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Old 07-09-2004, 09:11 PM   #26
Chris Birke
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Re: Reminder of what real attacks look like

Preach it brother Valadez. Amen!
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Old 07-10-2004, 06:31 AM   #27
DaveO
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Re: Reminder of what real attacks look like

I agree with David concerning Yokomenuchi; though I'll qualify it a bit.
IMO; the way we perform the attack is ideal for the initial training of a technique - it provides a unique energy vector; as does tsuki, shomenuchi, etc.
However; we seem to have a tendancy to stop right there and not take it to its logical extension - more realistic attacks.
Now; folks are of two minds concerning this: 1) changing to more realistic attacks changes the techniques and thus the aikido; therefore, it is bad. 2) changing to more realistic attacks changes the techniques and thus the aikido; therefore, it is good.

You can imagine to what camp I belong.

Like all the proscribed attacks; yokomenuchi is brilliant for initial training; but if your intent is defensive; sooner or later you've got to take off the training wheels.

Cheers!

Answers are only easy when they're incomplete.
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Old 07-10-2004, 08:18 AM   #28
NagaBaba
 
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Re: Reminder of what real attacks look like

Quote:
Aleksey Sundeyev wrote:
This is how a person who has hit before and is intent on hitting you, is really going to hit you.
pretty sloppy punch. Amator's stuff. Very easy to deal with, even simple kokyu nage will work fine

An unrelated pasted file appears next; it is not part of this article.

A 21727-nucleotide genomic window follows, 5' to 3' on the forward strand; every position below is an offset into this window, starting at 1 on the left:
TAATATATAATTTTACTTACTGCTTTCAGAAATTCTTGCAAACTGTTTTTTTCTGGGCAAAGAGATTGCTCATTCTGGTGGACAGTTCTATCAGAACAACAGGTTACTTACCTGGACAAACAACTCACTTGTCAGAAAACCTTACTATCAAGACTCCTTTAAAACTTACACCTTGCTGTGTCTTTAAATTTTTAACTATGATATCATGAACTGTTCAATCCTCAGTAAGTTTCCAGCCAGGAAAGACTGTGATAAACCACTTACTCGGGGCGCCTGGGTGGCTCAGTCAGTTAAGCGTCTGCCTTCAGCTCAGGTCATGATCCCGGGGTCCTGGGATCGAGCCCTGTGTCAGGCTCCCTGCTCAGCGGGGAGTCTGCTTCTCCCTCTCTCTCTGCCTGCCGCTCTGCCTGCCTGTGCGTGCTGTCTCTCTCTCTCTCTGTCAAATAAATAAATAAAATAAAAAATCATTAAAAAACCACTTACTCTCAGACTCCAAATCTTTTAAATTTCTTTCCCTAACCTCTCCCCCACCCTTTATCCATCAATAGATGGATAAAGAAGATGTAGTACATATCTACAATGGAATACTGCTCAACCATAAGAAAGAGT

These guys don't know how to fight at all.

Nagababa

ask for divine protection Ame no Murakumo Kuki Samuhara no Ryuo
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Old 07-10-2004, 10:23 AM   #29
vanstretch
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Re: Reminder of what real attacks look like

if danzig had not pushed while in the heated arguement, danzig may not have been decked.
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Old 07-10-2004, 07:23 PM   #30
Kyri Honigh
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Re: Reminder of what real attacks look like

I agree with Daniel Vanhee, usually when a fight breaks out first thing they do is either push each other to provoke a reaction (verrryyyy stupid) or even worse they close the distance without any defense, bumping chests. A friend of mine got into a fight at school, he clobbered his opponent as soon as he went in for the shove. And my friend is not a great fighter, only a few months of kickboxing. I'd whoop him any day hehehe. Danzig was overconfident, expecting a more pacifistic reaction to a simple push. Before he realized it he was doing chin no jutsu on the blob's knuckles. (Blob is a pretty scary guy though..heheh).
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Old 07-11-2004, 02:53 AM   #31
Jorx
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Re: Reminder of what real attacks look like

Quote:
Szczepan Janczuk wrote:
pretty sloppy punch. Amator's stuff. Very easy to deal with, even simple kokyu nage will work fine
These guys don't know how to fight at all.
I would say that if you call that "very easy to deal with" and say "even a simple kokyu nage..." then you don't know how to fight at all because you've never experienced anything that even resembles a fight.
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Old 07-11-2004, 06:27 AM   #32
markwalsh
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Re: Reminder of what real attacks look like

Slightly off topic, I hope no one minds:

Yokomen: I have been taught (BAF, UKA -Aikikai) that this cut enters at the head or collar bone, and continues down the line of the gi diagonally. Recently however a hombu shihan taught it as going sideways (like a hook punch), and said the other was kesa not yokomen. What is currently taught at the aikikai Hombu?